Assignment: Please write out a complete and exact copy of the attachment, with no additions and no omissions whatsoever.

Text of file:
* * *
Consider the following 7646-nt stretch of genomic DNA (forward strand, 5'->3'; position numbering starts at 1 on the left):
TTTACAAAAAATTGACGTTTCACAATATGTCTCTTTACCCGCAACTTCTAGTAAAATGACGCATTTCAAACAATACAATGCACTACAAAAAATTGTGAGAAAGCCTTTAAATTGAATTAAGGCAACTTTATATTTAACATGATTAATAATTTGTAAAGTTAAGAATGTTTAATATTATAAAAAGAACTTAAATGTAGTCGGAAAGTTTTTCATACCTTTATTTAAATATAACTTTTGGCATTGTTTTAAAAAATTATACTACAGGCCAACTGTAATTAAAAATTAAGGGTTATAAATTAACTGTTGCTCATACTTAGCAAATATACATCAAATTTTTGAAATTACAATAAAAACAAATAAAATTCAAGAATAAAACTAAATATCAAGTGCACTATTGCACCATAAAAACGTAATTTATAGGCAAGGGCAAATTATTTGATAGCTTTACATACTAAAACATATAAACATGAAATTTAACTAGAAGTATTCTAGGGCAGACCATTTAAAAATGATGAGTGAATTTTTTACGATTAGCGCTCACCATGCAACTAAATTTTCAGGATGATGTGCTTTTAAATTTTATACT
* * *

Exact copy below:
Consider the following 7646-nt stretch of genomic DNA (forward strand, 5'->3'; position numbering starts at 1 on the left):
TTTACAAAAAATTGACGTTTCACAATATGTCTCTTTACCCGCAACTTCTAGTAAAATGACGCATTTCAAACAATACAATGCACTACAAAAAATTGTGAGAAAGCCTTTAAATTGAATTAAGGCAACTTTATATTTAACATGATTAATAATTTGTAAAGTTAAGAATGTTTAATATTATAAAAAGAACTTAAATGTAGTCGGAAAGTTTTTCATACCTTTATTTAAATATAACTTTTGGCATTGTTTTAAAAAATTATACTACAGGCCAACTGTAATTAAAAATTAAGGGTTATAAATTAACTGTTGCTCATACTTAGCAAATATACATCAAATTTTTGAAATTACAATAAAAACAAATAAAATTCAAGAATAAAACTAAATATCAAGTGCACTATTGCACCATAAAAACGTAATTTATAGGCAAGGGCAAATTATTTGATAGCTTTACATACTAAAACATATAAACATGAAATTTAACTAGAAGTATTCTAGGGCAGACCATTTAAAAATGATGAGTGAATTTTTTACGATTAGCGCTCACCATGCAACTAAATTTTCAGGATGATGTGCTTTTAAATTTTATACT